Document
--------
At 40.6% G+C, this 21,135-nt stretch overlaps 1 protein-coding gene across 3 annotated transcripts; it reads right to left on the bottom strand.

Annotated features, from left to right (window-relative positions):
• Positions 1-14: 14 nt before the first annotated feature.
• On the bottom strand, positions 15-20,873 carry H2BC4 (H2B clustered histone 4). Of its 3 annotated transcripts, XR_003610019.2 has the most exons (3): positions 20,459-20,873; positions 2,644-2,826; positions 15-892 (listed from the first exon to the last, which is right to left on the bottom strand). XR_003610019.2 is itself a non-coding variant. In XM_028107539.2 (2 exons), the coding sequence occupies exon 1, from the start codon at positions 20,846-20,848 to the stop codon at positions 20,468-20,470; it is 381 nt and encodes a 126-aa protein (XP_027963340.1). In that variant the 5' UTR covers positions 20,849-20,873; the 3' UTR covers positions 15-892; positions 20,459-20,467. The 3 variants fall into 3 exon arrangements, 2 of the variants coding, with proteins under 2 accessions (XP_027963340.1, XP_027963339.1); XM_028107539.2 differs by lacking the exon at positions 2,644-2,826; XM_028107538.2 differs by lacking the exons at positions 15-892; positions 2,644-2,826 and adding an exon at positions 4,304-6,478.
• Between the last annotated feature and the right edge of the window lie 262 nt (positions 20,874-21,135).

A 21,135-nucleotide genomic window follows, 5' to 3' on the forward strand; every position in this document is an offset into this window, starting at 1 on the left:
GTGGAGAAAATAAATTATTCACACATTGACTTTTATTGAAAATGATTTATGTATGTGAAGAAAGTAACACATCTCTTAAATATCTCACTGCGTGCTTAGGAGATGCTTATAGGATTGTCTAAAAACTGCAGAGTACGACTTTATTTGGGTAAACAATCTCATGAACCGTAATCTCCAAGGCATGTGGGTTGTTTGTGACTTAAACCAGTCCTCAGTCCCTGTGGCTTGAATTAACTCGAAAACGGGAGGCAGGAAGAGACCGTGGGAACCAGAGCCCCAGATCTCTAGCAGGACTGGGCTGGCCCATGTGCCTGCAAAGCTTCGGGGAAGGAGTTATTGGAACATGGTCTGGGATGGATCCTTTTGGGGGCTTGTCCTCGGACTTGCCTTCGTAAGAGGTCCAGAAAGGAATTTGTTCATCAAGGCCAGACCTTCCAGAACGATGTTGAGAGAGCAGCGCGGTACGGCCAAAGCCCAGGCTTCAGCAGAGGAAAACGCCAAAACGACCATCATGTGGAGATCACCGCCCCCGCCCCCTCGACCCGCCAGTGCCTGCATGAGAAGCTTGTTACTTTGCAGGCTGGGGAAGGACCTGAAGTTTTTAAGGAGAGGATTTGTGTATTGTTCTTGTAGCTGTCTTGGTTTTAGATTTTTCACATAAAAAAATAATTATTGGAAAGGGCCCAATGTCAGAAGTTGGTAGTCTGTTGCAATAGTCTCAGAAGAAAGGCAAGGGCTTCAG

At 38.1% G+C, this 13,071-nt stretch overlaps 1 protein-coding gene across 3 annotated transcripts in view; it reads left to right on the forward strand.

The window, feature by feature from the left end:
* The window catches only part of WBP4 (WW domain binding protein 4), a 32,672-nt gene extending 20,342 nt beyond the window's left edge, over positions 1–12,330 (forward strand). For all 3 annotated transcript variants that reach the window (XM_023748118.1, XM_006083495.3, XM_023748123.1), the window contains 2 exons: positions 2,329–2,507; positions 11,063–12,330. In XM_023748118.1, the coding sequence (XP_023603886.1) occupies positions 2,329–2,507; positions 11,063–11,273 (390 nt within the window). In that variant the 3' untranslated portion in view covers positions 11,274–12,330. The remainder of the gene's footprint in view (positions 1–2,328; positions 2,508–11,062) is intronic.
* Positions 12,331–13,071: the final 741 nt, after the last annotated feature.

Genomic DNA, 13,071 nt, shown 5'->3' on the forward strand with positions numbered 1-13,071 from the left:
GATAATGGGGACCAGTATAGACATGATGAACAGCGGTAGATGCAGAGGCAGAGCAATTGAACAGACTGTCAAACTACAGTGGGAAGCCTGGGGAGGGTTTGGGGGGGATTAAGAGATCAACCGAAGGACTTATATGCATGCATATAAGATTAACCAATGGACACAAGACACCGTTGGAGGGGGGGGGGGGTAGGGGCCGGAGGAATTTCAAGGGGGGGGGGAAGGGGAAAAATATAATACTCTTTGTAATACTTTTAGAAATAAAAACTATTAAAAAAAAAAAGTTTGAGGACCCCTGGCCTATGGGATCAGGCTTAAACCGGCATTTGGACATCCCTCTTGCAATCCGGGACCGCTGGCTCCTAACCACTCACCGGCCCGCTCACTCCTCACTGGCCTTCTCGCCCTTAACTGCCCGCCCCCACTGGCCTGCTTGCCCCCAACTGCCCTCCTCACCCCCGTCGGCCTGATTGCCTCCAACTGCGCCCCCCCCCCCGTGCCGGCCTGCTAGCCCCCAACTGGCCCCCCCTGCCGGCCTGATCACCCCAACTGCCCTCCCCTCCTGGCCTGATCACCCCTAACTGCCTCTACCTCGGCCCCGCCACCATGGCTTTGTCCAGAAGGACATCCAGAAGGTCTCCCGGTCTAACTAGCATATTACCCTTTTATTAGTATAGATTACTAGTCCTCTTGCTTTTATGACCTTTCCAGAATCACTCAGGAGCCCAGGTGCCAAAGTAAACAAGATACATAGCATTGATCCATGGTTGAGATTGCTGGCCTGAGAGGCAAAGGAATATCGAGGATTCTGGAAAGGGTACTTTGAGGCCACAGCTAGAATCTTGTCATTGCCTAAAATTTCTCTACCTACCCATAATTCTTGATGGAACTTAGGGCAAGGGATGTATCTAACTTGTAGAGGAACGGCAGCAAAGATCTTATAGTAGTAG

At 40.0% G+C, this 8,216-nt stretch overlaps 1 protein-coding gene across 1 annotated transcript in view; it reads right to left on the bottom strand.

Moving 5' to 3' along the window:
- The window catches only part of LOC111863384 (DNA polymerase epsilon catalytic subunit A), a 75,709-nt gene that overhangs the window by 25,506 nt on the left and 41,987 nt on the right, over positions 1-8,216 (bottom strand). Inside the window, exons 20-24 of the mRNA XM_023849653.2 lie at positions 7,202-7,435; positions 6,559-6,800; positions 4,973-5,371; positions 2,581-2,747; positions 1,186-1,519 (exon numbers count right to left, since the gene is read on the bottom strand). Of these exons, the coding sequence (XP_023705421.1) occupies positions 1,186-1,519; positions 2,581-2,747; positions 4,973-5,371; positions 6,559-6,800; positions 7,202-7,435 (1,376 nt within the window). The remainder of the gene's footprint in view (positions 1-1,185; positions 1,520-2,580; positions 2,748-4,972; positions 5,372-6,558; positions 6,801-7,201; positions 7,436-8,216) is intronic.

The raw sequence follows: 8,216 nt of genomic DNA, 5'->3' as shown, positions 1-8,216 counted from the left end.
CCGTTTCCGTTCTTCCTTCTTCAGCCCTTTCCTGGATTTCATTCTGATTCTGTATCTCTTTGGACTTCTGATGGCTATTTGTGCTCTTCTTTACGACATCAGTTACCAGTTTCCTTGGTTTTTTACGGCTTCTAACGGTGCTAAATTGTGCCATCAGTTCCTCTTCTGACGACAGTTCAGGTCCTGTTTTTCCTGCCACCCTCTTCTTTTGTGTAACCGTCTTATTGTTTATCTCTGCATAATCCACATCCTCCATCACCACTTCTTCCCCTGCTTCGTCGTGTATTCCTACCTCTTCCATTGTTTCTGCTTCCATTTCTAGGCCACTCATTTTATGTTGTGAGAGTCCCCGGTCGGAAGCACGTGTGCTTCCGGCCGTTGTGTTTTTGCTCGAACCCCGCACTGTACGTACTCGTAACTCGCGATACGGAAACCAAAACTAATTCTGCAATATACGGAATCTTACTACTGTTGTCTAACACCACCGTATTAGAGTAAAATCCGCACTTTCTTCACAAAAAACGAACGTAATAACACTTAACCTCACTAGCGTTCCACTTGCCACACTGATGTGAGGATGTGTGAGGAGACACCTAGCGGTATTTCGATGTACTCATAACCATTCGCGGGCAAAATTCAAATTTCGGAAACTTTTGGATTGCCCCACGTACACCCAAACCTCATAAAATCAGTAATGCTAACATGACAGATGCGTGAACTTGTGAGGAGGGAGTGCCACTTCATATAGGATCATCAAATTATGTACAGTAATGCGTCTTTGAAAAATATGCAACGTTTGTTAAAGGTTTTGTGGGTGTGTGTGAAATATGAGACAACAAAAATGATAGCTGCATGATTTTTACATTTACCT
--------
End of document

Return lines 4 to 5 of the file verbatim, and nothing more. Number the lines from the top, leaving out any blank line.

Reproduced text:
• On the bottom strand, positions 15-20,873 carry H2BC4 (H2B clustered histone 4). Of its 3 annotated transcripts, XR_003610019.2 has the most exons (3): positions 20,459-20,873; positions 2,644-2,826; positions 15-892 (listed from the first exon to the last, which is right to left on the bottom strand). XR_003610019.2 is itself a non-coding variant. In XM_028107539.2 (2 exons), the coding sequence occupies exon 1, from the start codon at positions 20,846-20,848 to the stop codon at positions 20,468-20,470; it is 381 nt and encodes a 126-aa protein (XP_027963340.1). In that variant the 5' UTR covers positions 20,849-20,873; the 3' UTR covers positions 15-892; positions 20,459-20,467. The 3 variants fall into 3 exon arrangements, 2 of the variants coding, with proteins under 2 accessions (XP_027963340.1, XP_027963339.1); XM_028107539.2 differs by lacking the exon at positions 2,644-2,826; XM_028107538.2 differs by lacking the exons at positions 15-892; positions 2,644-2,826 and adding an exon at positions 4,304-6,478.
• Between the last annotated feature and the right edge of the window lie 262 nt (positions 20,874-21,135).